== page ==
Fusarium mycotoxins: The major food contaminants

Zheng Qu,Xianfeng Ren,Zhaolin Du, Jie Hou, Ye Li,Yanpo Yao,Yi An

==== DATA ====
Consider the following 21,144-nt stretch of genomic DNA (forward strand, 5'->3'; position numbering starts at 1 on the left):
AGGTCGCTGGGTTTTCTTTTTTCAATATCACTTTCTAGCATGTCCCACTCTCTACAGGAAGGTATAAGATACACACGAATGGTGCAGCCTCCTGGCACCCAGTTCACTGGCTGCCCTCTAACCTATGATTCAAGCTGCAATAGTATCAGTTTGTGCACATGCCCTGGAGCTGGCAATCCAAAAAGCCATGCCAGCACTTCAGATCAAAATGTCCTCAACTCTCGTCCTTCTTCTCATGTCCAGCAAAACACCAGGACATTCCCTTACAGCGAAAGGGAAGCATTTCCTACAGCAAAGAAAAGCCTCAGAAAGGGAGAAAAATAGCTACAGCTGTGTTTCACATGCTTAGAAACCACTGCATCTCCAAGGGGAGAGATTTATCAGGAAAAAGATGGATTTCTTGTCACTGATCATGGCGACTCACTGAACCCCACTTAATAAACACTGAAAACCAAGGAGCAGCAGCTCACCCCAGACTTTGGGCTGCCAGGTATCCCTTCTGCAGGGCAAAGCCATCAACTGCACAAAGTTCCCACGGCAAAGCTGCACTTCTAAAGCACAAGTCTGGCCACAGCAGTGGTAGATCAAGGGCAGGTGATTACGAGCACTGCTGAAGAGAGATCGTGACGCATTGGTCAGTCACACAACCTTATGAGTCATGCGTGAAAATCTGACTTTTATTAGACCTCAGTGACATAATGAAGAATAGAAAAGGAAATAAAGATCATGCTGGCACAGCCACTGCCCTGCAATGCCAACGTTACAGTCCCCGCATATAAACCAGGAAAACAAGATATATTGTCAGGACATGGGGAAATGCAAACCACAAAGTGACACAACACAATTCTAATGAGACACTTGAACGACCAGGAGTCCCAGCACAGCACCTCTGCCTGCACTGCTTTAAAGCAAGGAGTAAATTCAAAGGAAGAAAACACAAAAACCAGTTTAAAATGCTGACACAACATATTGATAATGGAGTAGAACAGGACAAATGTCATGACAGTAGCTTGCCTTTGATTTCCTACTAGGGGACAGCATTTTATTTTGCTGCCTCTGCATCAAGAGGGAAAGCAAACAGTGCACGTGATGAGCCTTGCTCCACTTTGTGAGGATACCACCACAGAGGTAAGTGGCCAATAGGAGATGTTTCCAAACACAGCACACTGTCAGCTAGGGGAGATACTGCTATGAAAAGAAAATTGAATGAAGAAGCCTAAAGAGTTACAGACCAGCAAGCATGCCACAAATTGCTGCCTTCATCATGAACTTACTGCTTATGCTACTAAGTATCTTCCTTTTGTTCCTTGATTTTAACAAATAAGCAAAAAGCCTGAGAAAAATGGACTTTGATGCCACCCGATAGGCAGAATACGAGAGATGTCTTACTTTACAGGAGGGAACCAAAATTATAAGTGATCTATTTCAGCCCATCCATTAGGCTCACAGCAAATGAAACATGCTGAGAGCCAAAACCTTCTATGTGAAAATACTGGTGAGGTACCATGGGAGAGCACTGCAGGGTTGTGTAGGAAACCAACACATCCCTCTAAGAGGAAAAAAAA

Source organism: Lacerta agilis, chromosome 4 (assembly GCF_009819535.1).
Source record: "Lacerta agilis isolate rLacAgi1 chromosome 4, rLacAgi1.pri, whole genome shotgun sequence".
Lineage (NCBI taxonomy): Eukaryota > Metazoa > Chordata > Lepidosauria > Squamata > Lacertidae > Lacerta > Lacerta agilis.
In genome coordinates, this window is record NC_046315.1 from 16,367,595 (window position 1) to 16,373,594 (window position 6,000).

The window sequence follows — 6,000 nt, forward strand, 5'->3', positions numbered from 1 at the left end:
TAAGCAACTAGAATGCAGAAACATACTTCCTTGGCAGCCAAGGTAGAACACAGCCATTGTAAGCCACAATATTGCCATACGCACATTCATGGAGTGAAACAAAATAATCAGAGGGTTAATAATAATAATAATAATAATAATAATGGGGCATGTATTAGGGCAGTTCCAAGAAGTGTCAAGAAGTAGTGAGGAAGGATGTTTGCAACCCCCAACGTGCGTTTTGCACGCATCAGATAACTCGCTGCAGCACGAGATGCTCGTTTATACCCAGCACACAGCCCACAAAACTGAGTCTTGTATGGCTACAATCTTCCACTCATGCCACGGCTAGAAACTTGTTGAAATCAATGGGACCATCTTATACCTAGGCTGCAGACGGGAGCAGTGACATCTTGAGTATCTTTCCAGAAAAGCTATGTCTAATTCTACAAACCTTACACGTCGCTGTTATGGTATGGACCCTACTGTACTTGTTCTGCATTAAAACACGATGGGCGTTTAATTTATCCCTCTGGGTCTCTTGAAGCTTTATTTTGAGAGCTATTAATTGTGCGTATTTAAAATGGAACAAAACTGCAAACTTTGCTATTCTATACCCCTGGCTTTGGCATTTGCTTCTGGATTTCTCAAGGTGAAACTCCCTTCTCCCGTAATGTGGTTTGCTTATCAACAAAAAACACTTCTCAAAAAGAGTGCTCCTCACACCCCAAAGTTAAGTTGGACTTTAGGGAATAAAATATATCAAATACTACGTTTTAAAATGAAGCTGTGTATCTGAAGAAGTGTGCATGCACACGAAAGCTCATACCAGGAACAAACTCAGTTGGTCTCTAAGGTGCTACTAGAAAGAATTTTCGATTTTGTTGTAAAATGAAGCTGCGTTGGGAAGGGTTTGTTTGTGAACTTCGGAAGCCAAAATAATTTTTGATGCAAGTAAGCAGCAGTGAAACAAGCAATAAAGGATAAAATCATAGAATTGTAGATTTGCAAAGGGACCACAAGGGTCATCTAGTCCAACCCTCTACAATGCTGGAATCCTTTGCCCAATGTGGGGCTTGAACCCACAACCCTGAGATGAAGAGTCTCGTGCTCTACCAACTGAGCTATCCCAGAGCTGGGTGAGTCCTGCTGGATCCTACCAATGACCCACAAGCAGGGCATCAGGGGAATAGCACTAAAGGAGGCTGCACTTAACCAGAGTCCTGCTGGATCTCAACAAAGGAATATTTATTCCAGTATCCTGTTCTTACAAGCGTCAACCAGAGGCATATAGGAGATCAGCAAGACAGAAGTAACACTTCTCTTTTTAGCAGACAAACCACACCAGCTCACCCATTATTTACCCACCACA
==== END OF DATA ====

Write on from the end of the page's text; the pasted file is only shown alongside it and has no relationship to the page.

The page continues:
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AbstractMycotoxins, which are secondary metabolites produced by toxicogenic fungi, are natural food toxins that cause acute and chronic adverse reactions in humans and animals. The genus Fusarium is one of three major genera of mycotoxin‐producing fungi. Trichothecenes, fumonisins, and zearalenone are the major Fusarium mycotoxins that occur worldwide. Fusarium mycotoxins have the potential to infiltrate the human food chain via contamination during crop production and food processing, eventually threatening human health. The occurrence and development of Fusarium mycotoxin contamination will change with climate change, especially with variations in temperature, precipitation, and carbon dioxide concentration. To address these challenges, researchers have built a series of effective models to forecast the occurrence of Fusarium mycotoxins and provide guidance for crop production. Fusarium mycotoxins frequently exist in food products at extremely low levels, thus necessitating the development of highly sensitive and reliable detection techniques. Numerous successful detection methods have been developed to meet the requirements of various situations, and an increasing number of methods are moving toward high‐throughput features. Although Fusarium mycotoxins cannot be completely eliminated, numerous agronomic, chemical, physical, and biological methods can lower Fusarium mycotoxin contamination to safe levels during the preharvest and postharvest stages. These theoretical innovations and technological advances have the potential to facilitate the development of comprehensive strategies for effectively managing Fusarium mycotoxin contamination in the future.
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